The end surface of the portion 64 of the stop element constitutes a first stop and is engageable by the flange 61 and the end surface of the second portion of the stop element is engageable by the piston 55. When the piston 55 is in engagement with the end wall of the cylinder it is said to be in its first position and when it is in engagement with the portion 65 it is said to be in its second position.

The piston 55 is moved from its first position to its second position when the engine temperature reaches a predetermined value. Any convenient mechanism can be employed for this purpose but it is convenient to use a valve including a valve member which is lifted from its seating by the action of an electrically heated wax motor 70 which is secured in the end closure 54. The heating element of the wax motor is controlled by a temperature responsive switch which is responsive to engine temperature. The wax motor has an output member 71 which extends further from the body of the motor when the engine temperature increases to said predetermined value. The valve comprises a valve member in the form of a ball 72 which is urged onto a seating defined at the end of the tubular member 73 by means of a spring 74. The output member 71 extends within the tubular member 73 and an opening is formed in the wall of the tubular member, the opening communicating with the inner end of the cylinder 53. The spring 74 is located in a blind drilling which is in communication with the aforesaid fuel supply channel defined by the free portions of the pockets.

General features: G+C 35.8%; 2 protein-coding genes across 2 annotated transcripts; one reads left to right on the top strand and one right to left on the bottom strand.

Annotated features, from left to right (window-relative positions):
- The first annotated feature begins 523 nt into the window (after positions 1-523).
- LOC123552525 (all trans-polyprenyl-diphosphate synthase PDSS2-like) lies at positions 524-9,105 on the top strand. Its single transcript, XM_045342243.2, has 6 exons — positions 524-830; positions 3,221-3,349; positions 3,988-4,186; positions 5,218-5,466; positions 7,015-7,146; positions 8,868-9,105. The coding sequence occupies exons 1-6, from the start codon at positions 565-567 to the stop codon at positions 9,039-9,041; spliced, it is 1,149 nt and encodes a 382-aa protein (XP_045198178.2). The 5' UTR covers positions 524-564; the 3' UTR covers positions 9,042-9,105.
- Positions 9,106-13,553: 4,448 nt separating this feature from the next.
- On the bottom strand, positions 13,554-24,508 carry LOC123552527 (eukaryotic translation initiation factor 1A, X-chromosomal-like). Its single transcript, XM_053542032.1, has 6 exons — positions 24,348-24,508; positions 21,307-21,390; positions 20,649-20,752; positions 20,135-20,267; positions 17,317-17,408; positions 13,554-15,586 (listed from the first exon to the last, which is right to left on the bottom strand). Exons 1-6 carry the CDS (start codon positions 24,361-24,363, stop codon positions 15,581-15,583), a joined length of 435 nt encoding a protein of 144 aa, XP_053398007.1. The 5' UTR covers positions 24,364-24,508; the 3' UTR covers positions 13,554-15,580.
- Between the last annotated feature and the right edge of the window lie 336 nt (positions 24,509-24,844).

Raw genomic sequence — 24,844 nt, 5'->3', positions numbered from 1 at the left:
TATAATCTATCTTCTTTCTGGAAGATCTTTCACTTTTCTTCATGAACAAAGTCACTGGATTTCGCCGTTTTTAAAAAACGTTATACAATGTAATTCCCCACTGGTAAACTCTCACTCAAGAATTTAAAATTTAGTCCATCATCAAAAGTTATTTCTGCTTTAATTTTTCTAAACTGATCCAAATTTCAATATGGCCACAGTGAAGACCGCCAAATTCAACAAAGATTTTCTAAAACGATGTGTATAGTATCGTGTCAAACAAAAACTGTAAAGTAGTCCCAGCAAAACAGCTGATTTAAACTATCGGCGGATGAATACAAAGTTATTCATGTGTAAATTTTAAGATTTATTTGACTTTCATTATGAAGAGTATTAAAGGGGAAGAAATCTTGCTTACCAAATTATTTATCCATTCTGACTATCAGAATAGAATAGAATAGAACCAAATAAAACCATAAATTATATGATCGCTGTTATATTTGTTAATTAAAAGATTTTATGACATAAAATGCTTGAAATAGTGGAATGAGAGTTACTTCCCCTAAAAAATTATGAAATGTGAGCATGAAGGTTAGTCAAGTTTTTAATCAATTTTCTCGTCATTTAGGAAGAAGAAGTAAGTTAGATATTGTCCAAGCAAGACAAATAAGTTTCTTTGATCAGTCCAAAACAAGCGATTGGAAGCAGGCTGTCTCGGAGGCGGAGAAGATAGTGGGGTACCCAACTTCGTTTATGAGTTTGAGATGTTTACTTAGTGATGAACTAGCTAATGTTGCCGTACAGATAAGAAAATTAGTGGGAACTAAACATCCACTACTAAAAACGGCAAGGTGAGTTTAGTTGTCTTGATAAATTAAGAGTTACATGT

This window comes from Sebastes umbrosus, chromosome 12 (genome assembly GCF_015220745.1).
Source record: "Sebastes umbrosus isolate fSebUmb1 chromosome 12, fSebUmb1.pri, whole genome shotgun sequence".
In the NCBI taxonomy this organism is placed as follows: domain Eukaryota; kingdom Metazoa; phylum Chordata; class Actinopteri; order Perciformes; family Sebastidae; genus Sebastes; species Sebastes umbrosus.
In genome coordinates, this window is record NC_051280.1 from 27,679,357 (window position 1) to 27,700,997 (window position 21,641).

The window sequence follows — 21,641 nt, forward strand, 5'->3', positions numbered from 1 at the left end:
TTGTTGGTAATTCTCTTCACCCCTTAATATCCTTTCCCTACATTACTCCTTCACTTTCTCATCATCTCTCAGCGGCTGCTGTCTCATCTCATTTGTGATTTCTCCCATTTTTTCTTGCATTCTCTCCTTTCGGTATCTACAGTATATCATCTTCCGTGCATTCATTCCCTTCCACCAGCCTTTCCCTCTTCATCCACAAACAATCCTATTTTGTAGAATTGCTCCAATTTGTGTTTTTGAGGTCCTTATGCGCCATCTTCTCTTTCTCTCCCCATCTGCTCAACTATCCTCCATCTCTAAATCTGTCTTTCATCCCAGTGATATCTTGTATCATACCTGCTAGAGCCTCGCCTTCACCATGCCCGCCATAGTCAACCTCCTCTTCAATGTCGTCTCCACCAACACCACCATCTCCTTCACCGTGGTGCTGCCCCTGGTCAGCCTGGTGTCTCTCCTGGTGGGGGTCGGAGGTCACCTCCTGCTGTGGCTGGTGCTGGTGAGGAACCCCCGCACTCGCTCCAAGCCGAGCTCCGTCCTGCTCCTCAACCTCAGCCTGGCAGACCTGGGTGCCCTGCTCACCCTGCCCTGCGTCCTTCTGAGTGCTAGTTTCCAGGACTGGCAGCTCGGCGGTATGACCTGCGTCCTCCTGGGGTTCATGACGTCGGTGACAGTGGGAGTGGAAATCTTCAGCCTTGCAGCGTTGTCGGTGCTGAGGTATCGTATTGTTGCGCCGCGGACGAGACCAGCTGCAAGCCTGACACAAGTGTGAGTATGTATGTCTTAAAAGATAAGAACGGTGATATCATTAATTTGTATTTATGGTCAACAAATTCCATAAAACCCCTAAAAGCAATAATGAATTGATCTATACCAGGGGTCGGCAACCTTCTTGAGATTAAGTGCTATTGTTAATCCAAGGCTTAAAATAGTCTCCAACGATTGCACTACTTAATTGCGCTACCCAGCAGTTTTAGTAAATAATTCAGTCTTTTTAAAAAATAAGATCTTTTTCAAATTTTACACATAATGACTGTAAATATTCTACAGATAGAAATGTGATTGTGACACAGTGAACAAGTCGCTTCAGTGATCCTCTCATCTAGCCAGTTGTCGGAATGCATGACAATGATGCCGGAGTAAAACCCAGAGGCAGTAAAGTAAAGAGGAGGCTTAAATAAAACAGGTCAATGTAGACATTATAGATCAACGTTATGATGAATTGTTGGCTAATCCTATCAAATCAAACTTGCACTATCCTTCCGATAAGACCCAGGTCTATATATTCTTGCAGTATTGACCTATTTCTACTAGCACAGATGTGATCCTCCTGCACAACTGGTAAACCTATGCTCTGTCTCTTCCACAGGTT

In operation, assuming that the associated engine is cold and is at rest. The piston 37 has the position as shown in FIG. 2 that is to say the piston and the cam ring 16 are in the fully retarded position this being the position required for starting the engine. When the engine starts the output pressure of the low pressure pump is applied by way of the passage 49, to the piston which moves in the direction of advance against the action of the spring 63, into engagement with the sleeve 59 and assumes the position shown in FIG. 6.

This position of the piston represents the minimum advance for a cold engine and as the engine speed increases the piston and the first spring abutment constituted by the flange 61 move against the action of the spring 62 until the flange engages the end of the portion 64 of the stop ring. This is the position shown in FIG. 5 and represents the maximum advance of the piston 37 for a cold engine.